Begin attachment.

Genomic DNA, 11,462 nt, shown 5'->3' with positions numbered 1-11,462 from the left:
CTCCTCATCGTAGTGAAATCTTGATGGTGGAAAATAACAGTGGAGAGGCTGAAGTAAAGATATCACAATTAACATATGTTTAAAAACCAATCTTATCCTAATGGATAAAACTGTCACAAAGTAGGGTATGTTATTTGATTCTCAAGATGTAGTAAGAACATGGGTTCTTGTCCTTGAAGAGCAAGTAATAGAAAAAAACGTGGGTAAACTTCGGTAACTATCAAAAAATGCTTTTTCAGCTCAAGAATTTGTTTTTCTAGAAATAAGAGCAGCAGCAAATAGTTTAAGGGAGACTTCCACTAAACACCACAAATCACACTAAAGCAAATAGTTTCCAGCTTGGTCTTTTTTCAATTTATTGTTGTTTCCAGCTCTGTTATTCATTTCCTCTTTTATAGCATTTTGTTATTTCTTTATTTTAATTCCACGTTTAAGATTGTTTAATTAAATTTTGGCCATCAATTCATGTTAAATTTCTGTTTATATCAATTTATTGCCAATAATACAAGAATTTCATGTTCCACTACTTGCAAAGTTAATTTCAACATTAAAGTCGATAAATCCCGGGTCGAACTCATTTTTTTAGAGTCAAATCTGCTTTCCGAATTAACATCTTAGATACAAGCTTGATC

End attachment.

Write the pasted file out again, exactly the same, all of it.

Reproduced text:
Genomic DNA, 11,462 nt, shown 5'->3' with positions numbered 1-11,462 from the left:
CTCCTCATCGTAGTGAAATCTTGATGGTGGAAAATAACAGTGGAGAGGCTGAAGTAAAGATATCACAATTAACATATGTTTAAAAACCAATCTTATCCTAATGGATAAAACTGTCACAAAGTAGGGTATGTTATTTGATTCTCAAGATGTAGTAAGAACATGGGTTCTTGTCCTTGAAGAGCAAGTAATAGAAAAAAACGTGGGTAAACTTCGGTAACTATCAAAAAATGCTTTTTCAGCTCAAGAATTTGTTTTTCTAGAAATAAGAGCAGCAGCAAATAGTTTAAGGGAGACTTCCACTAAACACCACAAATCACACTAAAGCAAATAGTTTCCAGCTTGGTCTTTTTTCAATTTATTGTTGTTTCCAGCTCTGTTATTCATTTCCTCTTTTATAGCATTTTGTTATTTCTTTATTTTAATTCCACGTTTAAGATTGTTTAATTAAATTTTGGCCATCAATTCATGTTAAATTTCTGTTTATATCAATTTATTGCCAATAATACAAGAATTTCATGTTCCACTACTTGCAAAGTTAATTTCAACATTAAAGTCGATAAATCCCGGGTCGAACTCATTTTTTTAGAGTCAAATCTGCTTTCCGAATTAACATCTTAGATACAAGCTTGATC